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Bisexual son - practical advice?

(11 Posts)
TokyoKyoto Fri 01-Dec-17 11:53:17

My 14 year old just told me he's bisexual, so I did what I always do and had a google for things I might need to know as the parent of a bisexual teenager.

All the advice to parents was aimed at people who have a problem dealing with it, are worried about family members being prejudiced, a bit socially ashamed. I'm aghast really: we are not worried in the slightest and all I wanted was a list of things which might be issues in future that I hadn't thought about!

So: is there anything I need to know, as a person who's lived a very straight life, which may be something my son needs to deal with in the years to come? I am already checking out his school's policy on homophobic language and bullying. What else? Or nothing at all, I am overthinking?

Pandoraphile Fri 01-Dec-17 12:10:59

I don't think at 14 that he can possibly be certain about his sexuality. I have a 16yr old dd so I'm coming at this from some experience.
A good friend of my dd's wrote a note when he was 14 saying he was gay and he left it in the table when his mum was out and went to school.
Fast forward a couple of years and he is clearly heterosexual. I think younger teenagers can confuse curiosity with an actual definite leaning one way or another.

Ttbb Fri 01-Dec-17 12:14:21

During my teenaged years 50% of my peers went through a bisexual phase. The vast majority ended up realising that they were either straight or gay afterall. I don't think that you need to be worrying about the long term just yet.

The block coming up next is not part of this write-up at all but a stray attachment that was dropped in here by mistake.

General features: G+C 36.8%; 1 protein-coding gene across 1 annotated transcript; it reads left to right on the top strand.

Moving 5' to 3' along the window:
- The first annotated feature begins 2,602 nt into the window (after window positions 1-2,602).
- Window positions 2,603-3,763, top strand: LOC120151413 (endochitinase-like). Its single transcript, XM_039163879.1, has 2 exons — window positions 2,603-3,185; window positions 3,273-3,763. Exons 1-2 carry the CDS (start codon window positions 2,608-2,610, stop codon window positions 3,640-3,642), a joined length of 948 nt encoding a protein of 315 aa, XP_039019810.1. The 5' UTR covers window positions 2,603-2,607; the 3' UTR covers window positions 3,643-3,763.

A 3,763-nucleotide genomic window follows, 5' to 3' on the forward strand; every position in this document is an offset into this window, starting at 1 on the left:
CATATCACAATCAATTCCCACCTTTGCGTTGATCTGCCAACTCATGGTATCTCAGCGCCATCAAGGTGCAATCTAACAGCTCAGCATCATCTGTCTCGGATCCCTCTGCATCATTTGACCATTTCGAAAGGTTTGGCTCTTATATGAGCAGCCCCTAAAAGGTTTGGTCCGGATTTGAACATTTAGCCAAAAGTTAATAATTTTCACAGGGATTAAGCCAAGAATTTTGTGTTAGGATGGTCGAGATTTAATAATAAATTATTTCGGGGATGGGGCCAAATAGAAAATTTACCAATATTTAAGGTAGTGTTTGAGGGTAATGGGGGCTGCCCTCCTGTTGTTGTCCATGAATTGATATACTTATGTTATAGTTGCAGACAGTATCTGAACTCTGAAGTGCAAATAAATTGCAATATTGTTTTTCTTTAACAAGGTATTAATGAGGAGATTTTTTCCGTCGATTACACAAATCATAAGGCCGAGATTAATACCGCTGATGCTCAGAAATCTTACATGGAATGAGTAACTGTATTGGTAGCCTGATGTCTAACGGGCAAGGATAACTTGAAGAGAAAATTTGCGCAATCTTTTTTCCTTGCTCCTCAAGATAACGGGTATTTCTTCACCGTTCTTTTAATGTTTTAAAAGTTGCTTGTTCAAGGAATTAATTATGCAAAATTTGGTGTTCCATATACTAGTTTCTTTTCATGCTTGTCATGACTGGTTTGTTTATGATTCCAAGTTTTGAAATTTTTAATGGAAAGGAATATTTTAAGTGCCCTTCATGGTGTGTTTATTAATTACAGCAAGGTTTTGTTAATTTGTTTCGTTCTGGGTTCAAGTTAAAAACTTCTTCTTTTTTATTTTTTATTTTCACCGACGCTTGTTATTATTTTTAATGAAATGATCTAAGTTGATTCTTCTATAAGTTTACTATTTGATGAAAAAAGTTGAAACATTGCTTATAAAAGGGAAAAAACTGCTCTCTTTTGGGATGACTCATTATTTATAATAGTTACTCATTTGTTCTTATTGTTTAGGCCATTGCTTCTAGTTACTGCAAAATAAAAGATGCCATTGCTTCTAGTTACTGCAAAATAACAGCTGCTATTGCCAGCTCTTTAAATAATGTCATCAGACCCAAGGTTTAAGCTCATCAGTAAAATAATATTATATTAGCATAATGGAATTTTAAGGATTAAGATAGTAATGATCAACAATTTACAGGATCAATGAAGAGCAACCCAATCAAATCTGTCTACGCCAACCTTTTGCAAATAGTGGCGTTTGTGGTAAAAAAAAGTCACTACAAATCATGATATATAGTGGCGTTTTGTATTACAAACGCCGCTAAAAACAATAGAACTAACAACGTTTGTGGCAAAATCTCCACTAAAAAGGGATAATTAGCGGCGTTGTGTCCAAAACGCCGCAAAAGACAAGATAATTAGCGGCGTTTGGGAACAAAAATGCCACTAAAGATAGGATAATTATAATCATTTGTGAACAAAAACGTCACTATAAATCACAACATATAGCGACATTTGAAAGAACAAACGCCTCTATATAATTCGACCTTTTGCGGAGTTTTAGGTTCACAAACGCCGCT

TokyoKyoto Fri 01-Dec-17 12:15:26

Well, that's for him to decide - we're not talking about having anything carved in stone here, just 'do we need to be aware of anything we might not know about being a pair of old straights'.

e.g. I read on another thread that prejudice can come also from the gay community, I did not know that and would like to know more.

FWIW, it was no surprise to me whatsoever, in fact I'll be surprised if he does turn out to be straight!!

Branleuse Fri 01-Dec-17 12:17:23

I dont think theres anything specific you should do at all, apart from really really banging home the idea of safe sex, but thats pretty important for anyone.

imokit Fri 01-Dec-17 12:26:01

STDs, pregnancy and consent - same as any other teen.
Anything else may or may not be needed, but those definitely will!

TokyoKyoto Fri 01-Dec-17 12:27:36

I hear you!!

nooka Tue 19-Dec-17 06:03:00

My 17 year old dd is bisexual. She tells me that there is quite a lot of prejudice toward bisexuals, from both straight and LGBT communities. Bisexual people can be thought to be hiding that they are actually gay, attention seeking, messing around or uncommitted (she'd be pretty pissed off with the 'it's just a phase' comments here) or promiscuous. dd says that boys are particularly likely to be told that really they are gay.

dd knew that she found both boys/men and girls/women attractive when she was quite young, I see no reason why the OP's ds shouldn't know who he fancies at 14. The degree of preference may change as he gets older, and it might be that he only has serious relationships with people of one sex or the other but that doesn't mean he is necessarily bound to be straight or gay and not bisexual.

HermioneWeasley Sun 24-Dec-17 21:04:21

Make sure he knows about gay safe sex and look for some youth groups, the scene can be very predatory towards young men so steer him away as long as you can.

bridgetoc Wed 24-Jan-18 20:47:29

You are overthinking....... Let him know that you are there for him if he needs you, and then leave him be unless he asks for your help........

BertieBotts Wed 24-Jan-18 20:50:03

I wouldn't worry about it. Yes drill in the message about safe sex and STDs, that's all.

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